Crouching Tiger, Hidden Dragon: Sword of Destiny – Review

Directed by the legendary Woo-Ping Yuen from a screenplay by The Forbidden Kingdom scribe John Fusco, Crouching Tiger, Hidden Dragon: Sword of Destiny is a epic return to the world of the original film directed by Ang Lee way back in 2000.

Donnie Yen as Silent Wolf

Directed by the legendary Woo-Ping Yuen from a screenplay by The Forbidden Kingdom scribe John Fusco, Crouching Tiger, Hidden Dragon: Sword of Destiny is a epic return to the world of the original film directed by Ang Lee way back in 2000.  Before looking at the film and its plot and players, it has to be said that there is literally beauty in each and every frame of this “Western” Asian drama.

Yuen and cinematographer Newton Thomas Sigel manage to make this second journey into Qing China look beyond sumptuous, as each set piece and scene almost bleeds with enough colour to drown the viewer, yet, does not distract from the story or action.  The use of light and careful melding of CG into each frame allows this offering to feel magical and almost Shakespearean.

The casting of Donnie Yen,  to play opposite the iconic Michelle Yeoh is almost serendipitous as it is almost pre-ordained. What with Yen recently killing it in the Ip Man trilogy.  Not that Yen is not already well known as a sensation in Hong Kong as an action star and stunt performer, but the timing is fortuitous to say the least.

Yeoh reprises her role as Yu Shu Lien, who survived the first film along with Sir Te, who is played by a different actor this time around. New arrivals, in terms of actors portraying Chinese martial arts heroes are truly global. Yen plays Silent Wolf, a man thought to have been killed by Lee’s character.

The plot entails protecting the “sword of destiny” as whoever wields the blade is un-defeatable.  Dai wants the sword and Lien, along with her former love Silent Wolf, fight to keep it out of Hades’ hands.

Harry Shum Jr. (who plays a rather larger than life magician in The Shadowhunters on Freeform) plays TieFang a chap playing on the wrong team at the start of the film. Said team is run by Hades Dai (played by Jason Scott Lee) who makes a pretty impressive villain despite not having too much screen time till the very end of the film. Australian actress Natasha Liu Bordizzo makes her debut as Snow Vase, the female warrior who shares a complex history with TieFang.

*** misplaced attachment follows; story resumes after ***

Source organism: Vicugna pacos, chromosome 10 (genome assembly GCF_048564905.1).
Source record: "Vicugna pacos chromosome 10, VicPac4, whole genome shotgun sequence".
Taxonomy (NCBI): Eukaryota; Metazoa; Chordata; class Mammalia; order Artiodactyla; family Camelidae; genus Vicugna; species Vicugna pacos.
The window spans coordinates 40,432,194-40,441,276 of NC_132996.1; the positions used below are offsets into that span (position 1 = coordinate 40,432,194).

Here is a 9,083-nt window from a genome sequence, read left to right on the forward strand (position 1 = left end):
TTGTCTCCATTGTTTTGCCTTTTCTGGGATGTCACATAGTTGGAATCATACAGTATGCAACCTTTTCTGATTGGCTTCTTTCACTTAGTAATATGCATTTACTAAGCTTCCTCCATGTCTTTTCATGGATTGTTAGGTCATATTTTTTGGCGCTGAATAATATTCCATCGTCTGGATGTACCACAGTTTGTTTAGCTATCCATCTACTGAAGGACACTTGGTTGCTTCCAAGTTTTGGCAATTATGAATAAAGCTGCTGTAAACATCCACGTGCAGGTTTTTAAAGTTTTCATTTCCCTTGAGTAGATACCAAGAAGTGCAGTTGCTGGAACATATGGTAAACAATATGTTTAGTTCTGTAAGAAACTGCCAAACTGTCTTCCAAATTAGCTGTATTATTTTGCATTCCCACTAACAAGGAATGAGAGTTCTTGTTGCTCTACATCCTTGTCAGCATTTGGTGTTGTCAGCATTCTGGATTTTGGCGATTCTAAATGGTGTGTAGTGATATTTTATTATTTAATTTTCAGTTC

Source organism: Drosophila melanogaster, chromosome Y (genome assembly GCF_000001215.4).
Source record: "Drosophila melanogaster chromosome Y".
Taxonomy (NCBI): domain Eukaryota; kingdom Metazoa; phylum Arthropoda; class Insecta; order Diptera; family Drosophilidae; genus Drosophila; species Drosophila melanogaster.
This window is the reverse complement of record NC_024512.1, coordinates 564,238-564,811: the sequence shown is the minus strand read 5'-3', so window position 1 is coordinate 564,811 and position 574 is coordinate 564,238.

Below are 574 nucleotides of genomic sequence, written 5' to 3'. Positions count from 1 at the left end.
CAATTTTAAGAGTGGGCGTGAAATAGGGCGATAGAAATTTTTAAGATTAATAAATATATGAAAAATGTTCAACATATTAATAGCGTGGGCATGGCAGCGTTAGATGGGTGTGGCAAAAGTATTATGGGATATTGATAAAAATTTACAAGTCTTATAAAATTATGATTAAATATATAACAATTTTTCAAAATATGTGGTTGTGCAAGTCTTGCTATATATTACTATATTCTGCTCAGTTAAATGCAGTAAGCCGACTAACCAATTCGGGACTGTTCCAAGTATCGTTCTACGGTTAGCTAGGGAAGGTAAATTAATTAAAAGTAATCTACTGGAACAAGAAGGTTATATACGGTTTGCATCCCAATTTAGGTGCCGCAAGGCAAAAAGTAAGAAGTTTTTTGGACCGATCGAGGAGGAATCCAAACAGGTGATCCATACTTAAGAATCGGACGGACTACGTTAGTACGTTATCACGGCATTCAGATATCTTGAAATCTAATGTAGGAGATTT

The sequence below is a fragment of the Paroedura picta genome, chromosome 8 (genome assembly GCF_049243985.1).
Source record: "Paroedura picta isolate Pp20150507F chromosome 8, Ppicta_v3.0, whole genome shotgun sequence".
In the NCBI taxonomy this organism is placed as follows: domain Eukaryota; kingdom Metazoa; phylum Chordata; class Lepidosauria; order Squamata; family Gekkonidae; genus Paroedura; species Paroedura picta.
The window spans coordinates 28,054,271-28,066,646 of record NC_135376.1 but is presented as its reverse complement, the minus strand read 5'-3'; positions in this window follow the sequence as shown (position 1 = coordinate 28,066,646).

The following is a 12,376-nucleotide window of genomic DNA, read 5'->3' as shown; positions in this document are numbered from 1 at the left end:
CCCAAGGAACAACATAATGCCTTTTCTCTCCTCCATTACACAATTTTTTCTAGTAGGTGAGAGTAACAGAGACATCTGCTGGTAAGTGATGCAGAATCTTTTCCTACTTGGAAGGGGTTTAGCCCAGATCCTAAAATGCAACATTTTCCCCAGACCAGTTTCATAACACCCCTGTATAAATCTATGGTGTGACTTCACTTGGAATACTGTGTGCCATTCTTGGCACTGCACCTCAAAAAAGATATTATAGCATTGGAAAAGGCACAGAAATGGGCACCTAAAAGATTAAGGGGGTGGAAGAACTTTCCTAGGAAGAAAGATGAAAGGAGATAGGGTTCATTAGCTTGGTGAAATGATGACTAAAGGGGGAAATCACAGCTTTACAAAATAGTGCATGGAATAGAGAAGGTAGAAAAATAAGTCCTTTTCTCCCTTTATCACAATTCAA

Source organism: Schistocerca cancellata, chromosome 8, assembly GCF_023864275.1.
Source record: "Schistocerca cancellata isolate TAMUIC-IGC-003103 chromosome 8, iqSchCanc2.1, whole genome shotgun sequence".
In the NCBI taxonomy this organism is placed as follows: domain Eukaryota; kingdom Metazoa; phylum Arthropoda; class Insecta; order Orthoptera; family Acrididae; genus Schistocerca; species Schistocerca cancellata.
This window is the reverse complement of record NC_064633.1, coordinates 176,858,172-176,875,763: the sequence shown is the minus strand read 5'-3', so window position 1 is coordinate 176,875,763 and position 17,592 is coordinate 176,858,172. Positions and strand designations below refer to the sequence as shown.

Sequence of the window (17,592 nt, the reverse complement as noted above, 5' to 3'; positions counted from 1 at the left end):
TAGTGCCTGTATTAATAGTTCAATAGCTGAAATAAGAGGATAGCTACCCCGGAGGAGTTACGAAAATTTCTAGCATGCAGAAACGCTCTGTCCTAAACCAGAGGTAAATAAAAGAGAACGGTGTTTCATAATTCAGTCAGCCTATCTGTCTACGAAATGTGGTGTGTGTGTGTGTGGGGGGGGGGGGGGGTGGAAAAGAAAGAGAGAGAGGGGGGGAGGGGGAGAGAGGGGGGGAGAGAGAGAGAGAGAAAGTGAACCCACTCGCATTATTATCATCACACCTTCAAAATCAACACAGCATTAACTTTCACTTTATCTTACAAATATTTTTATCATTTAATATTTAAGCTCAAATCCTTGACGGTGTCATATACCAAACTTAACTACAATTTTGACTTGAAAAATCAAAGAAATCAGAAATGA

Also from “across the big pond” is American Actress JuJu Chan, who is not only a real-life martial arts master but a performer who has been called the new Michelle Yeoh and is also compared to Bruce Lee, who plays Silver Dart Shi. 

The wirework is spot on and the fight scenes choreographed with style, grace and, in the tavern fight scene, comedic overtones. Silent Wolf goes to a tavern to place an ad for soldiers to join his army.  After a group of thug-like mercenaries try to force Yen’s character to take them on, the five heroes who do join Silent Wolf step in.

Each hero states their name and where they are best known. After each specialist finishes the last “Turtle Ma” gives his name and says that he is well-known, “in this tavern.” The fight itself is beautifully set up to be breathtaking and funny. Even the tavern’s female proprietor takes part in the battle.

On the opposite end of the action scale, the battle between TieFang, Silent Wolf and Iron Crow (Roger Yuan) on the frozen lake is balletic in scope and presentation. The presentation is a perfect blend of ice skating and martial arts as never seen before. It is,  much like the rest of  the film’s battles; beautiful and breathtaking.

Crouching Tiger, Hidden Dragon: The Sword of Destiny has elements that feel distinctly like an American western.  There is even a touch of Kurosawa’s Seven Samurai (which was a homage of sorts to the westerns of John Ford) apparent in certain scenes. Whether this is down to the screenplay or Woo-Ping Yuen knowing how to appeal to western audiences is unclear.

The film was made to appeal outside the usual Hong Kong cinematic demographic. The Netflix film was released simultaneously on the streaming website and in cinemas.  There are versions in English and in Cantonese, according to the streaming site.  Rather interestingly, if one watches the “Cantonese” version it is apparent that this has been dubbed, just like the English version.

Regardless of which version one watches, the film delivers in entertainment, action, romance and the spirit of fighting and dying for honor and loyalty.

This is a real 5 star film that is epic in scope and presentation. Crouching Tiger, Hidden Dragon: The Sword of Destiny  presents a fantasy version of martial arts that feels real yet magical. Just the fight sequences alone make this well worth watching.

Ip Man 2 (2010): Continuing the Tale

Unknown

Directed again by Wilson Yip (for the last time in the series) Ip Man 2 continues the tale of Ip Man and his rise to worldwide fame. There have been less complaints about the film makers “frugality” with actual events this time around. Picking up where Ip Man finished, the film takes place in Hong Kong.